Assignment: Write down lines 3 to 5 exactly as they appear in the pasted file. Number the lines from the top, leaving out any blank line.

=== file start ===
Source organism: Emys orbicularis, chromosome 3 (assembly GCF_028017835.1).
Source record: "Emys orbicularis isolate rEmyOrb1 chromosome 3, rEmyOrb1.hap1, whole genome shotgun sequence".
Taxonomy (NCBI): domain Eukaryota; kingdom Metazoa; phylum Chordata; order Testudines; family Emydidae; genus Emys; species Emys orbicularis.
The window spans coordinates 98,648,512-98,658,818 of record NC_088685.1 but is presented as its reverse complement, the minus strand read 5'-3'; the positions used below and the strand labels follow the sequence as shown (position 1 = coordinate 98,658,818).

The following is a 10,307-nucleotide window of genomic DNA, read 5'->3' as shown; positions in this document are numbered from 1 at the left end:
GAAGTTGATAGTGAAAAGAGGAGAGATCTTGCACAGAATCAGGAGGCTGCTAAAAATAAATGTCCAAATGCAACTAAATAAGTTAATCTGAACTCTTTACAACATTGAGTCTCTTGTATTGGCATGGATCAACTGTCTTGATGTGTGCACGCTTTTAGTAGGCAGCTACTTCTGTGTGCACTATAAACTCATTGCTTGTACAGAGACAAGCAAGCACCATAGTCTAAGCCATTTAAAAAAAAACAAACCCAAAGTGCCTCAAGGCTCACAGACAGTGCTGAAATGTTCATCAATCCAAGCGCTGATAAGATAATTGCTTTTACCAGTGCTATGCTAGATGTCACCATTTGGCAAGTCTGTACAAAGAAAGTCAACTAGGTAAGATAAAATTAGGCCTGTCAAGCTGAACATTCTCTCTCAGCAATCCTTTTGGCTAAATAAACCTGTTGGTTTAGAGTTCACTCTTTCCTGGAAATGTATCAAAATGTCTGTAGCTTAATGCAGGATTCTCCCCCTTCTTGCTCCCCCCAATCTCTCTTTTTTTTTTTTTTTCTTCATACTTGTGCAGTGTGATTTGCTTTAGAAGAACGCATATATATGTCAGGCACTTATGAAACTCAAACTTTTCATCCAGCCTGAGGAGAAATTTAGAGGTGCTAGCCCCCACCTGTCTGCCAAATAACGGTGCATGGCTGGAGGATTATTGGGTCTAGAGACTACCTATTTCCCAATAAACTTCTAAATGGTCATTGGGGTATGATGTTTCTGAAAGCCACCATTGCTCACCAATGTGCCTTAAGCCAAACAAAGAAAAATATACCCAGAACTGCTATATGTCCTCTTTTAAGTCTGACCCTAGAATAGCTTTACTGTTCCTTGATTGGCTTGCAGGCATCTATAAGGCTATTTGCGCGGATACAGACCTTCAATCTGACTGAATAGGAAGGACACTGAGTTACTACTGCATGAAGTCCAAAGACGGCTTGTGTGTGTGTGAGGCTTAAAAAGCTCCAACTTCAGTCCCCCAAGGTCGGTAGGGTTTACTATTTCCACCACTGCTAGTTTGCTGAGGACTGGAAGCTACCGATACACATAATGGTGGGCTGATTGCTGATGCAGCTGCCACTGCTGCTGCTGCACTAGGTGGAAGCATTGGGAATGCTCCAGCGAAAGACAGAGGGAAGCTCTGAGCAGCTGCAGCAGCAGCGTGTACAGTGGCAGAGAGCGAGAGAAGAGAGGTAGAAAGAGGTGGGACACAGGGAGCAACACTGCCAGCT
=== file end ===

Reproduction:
Taxonomy (NCBI): domain Eukaryota; kingdom Metazoa; phylum Chordata; order Testudines; family Emydidae; genus Emys; species Emys orbicularis.
The window spans coordinates 98,648,512-98,658,818 of record NC_088685.1 but is presented as its reverse complement, the minus strand read 5'-3'; the positions used below and the strand labels follow the sequence as shown (position 1 = coordinate 98,658,818).

The following is a 10,307-nucleotide window of genomic DNA, read 5'->3' as shown; positions in this document are numbered from 1 at the left end: